Culture Shock: Netflix Influentials
My picks for the most influential films available on Netflix.
I’m limiting myself to Netflix Streaming because, well let’s be honest, you probably should have a Netflix subscription. I’m a walking advertisement for Netflix, so I won’t bore you with the sales pitch, mostly I’m thinking of accessability here. Many of these movies aren’t likely to be found at your average Blockbuster or Redbox, but Netflix and their partners were kind enough to make these films available for streaming.
I will tell you that when I started writing this article, I had no idea how deep this particular rabbit hole went. Regardless, I had already begun the descent. With your permission and votes of interest, I will break this list down, into more manageable chunks. We’ll start with five films today, and I won’t even tell you how many more I have lined up in order to save myself some face if it turns out no one is interested. But I’m hoping some of us out there are interested in adding a little culture to our lives… for the low price of a Netflix subscription, which we, in all likelyhood, already have.
I should also note that I’m starting with early film here. You have been warned, some films have subtitles and a few are even SILENT. I’ll give you a brief summary of what makes it influential and spend little to no time on critical exposition. I’m simply telling you WHY you might want to watch it, or at the very least, be aware of the film.
Without furthur ado… I give you,
Culture Shock: The Most Influential Films Available on Netflix, Part 1:
1. Cabiria (1914)
WHY: This Italian film was one of the first “feature length” films ever made. Directed by Giovanni Pastrone, this film is often noted as being the first popular film to make use of the “tracking shot,” where the camera is set on a dolly allowing it to follow action (*cough*Michael Bay*cough*)and move through a film set or location. D.W. Griffith is reported to have seen this film one year AFTER he made Birth of a Nation, and was upset to note that the “Fascists” made his epic look modest at best.
2. Intolerance (1916)
WHY: A monumental film. Many film historians consider it to be the greatest film committed to celluloid. I won’t make that bold of a statement, but I will say that this doozy of a film (original release clocks in at 3 hours 30 minutes) is nearly the only thing that saved D.W. Griffith from being remembered only for his controversial views. Intolerance was Griffith’s response to criticism and charges of overt racism in his previous film Birth of a Nation (also available on Netflix, but it really is racist, FYI).
Intolerance had a monstrous estimated budget of $2 million dollars, which in 1916, was unheard of. When the movie became a flop at the box-office, the burden was so great that Griffith’s Triangle Film Corporation was driven into bankruptcy. Someone really should have showed this movie to Kevin Costner when he was filming Waterworld. “Ba-dum-bump-tssssss.”
If you’ve played Rockstar’s L.A. Noire, then you likely recognize the set of Intolerance. It’s listed as a historial location in the game. In fact, you get to visit the set in game (Spoiler Alert – Condition Why Haven’t You Played It Yet?!).
3. The Battleship Potemkin (1925)
WHY: Directed by Sergei Eisenstein as revolutionary propaganda and mostly as an experiment to test his theories of film editing. Eisenstein is credited with developing the technique of the “montage.” Yes, that’s right, the montage. It started here, with russian Bolshevik propaganda. The film shocked audiences, not for it’s overt political statements and rather for it’s use of violence, which was considered to be graphic in it’s time.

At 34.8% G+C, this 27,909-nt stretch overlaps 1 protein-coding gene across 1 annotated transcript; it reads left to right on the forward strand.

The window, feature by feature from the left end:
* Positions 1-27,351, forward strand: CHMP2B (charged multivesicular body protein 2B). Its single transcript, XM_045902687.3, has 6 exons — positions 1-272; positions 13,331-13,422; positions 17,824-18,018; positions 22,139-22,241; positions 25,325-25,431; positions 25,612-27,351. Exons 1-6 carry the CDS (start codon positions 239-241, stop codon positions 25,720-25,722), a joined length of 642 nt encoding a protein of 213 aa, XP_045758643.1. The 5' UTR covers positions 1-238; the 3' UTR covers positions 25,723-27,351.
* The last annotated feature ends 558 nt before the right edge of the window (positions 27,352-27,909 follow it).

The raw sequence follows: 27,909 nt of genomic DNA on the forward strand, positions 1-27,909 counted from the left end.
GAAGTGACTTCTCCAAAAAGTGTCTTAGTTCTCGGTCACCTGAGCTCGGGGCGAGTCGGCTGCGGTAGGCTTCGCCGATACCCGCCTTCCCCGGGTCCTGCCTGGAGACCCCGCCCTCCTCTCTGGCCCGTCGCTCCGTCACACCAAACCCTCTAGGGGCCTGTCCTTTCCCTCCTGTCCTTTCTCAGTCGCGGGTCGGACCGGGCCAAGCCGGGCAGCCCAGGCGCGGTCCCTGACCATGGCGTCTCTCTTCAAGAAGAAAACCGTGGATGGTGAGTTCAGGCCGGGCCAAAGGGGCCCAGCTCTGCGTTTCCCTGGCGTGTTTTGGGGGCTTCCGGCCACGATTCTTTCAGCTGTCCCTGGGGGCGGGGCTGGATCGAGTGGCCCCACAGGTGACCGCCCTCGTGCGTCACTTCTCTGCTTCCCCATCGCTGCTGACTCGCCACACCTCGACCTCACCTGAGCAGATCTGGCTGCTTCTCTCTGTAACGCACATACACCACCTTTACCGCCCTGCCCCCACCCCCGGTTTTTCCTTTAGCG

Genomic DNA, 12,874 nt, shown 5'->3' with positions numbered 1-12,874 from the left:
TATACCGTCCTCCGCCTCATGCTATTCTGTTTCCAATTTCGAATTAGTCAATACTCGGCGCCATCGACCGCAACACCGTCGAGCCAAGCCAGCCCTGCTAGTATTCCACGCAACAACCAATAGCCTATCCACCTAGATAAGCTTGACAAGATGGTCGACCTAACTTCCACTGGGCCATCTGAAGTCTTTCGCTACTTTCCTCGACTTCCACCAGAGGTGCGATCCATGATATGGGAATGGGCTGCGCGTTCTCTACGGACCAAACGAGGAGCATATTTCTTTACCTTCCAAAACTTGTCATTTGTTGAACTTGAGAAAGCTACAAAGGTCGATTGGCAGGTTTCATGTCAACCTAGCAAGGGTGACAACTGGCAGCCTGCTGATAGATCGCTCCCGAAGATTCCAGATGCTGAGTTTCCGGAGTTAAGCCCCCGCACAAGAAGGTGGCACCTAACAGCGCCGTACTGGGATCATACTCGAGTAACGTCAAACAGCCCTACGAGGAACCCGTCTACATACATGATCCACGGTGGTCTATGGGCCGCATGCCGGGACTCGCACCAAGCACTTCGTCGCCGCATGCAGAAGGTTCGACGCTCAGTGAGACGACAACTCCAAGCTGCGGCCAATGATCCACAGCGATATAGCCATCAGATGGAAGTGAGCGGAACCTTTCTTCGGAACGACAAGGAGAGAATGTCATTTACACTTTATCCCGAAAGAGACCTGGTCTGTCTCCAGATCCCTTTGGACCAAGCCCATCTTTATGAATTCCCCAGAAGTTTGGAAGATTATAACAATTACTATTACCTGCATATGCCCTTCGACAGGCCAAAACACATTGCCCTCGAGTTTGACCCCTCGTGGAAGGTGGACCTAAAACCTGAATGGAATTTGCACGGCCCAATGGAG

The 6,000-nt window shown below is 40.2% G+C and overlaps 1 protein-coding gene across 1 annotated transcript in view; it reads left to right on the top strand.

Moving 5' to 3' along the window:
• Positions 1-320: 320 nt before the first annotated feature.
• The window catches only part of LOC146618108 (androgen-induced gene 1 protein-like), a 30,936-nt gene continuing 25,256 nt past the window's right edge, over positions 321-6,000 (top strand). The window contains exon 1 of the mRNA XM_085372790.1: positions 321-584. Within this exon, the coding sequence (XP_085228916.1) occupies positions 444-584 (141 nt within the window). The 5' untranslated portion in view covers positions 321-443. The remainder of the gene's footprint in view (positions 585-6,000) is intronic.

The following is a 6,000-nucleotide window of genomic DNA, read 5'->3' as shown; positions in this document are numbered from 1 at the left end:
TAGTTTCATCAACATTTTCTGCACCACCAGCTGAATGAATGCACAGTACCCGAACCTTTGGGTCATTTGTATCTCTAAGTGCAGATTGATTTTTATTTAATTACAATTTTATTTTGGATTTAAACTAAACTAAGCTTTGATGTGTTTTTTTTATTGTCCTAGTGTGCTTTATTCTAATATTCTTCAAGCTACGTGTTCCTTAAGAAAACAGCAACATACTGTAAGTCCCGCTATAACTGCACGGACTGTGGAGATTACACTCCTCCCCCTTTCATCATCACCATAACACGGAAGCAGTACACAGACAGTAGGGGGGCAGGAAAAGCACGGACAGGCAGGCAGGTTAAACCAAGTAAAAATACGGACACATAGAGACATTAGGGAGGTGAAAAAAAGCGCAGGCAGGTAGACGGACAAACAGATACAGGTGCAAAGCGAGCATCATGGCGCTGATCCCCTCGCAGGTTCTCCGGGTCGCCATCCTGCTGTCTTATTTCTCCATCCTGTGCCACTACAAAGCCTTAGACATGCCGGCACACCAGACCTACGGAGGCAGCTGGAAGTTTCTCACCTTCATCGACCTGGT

Noteworthy Scene: The Odessa Steps sequence, which depicts a fictional massacre of civilians on the Odessa Steps culminating with a mother falling to the ground dying and her infant in a baby carriage rolls down the stairs in the midst of the fleeing crowd. Perhaps the best example of Eisenstein’s theory of montage, it is often referenced in modern film, notably in De Palma’s The Untouchables, Coppola’s The Godfather and Terry Gilliam’s Brazil.
4. Metropolis (1927)
WHY: Past’s Future, Ever Present. It’s hard not to understate the influence of this film on modern film. If a film has a future metropolis in it, (e.g. Blade Runner‘s Los Angeles, Fifth Element’s New York, Batman‘s Gotham City) they were likely influenced by Fritz Lang’s Metropolis and it’s New Tower of Babel.
I don’t want to step on anyone’s toes here.. but you’ve seen this, right? Well, if you watched it before 2010 it’s worth noting that this version is 25 minutes longer than the one you’ve seen.
In 2008, key scenese were rediscovered in Argentina and the film has since been restored and rereleased.
5. Un Chien Andalou (1929)
WHY:Surrealists rejoice. While not the first surreal film, it is the first of note.
Salvador Dali wrote the script with the director Buñuel based on the concept of suppressed human emotions.
Men slicing women’s eyeballs with razors, ants crawling on hands, men in nun’s outfits riding bicycles… What does it mean? You should really not ask that and here’s why:
In spite of varying interpretations made since the film originated, Buñuel made clear throughout his writings that, between Dalí and himself, the only rule for the writing of the script was that “no idea or image that might lend itself to a rational explanation of any kind would be accepted.” Moreover, he stated that, “Nothing, in the film, symbolizes anything. The only method of investigation of the symbols would be, perhaps, psychoanalysis.”
That’s a Wrap: I hope you’ve enjoyed this initial installment of Culture Shock and my thoughts on early influential films. As you’ve probably noticed, I’ve taken the liberty of supplying you the links to add each film to your Netflix Queue via InstantWatcher.com
Please let me know what you think. If you have any suggestions or comments, please post below!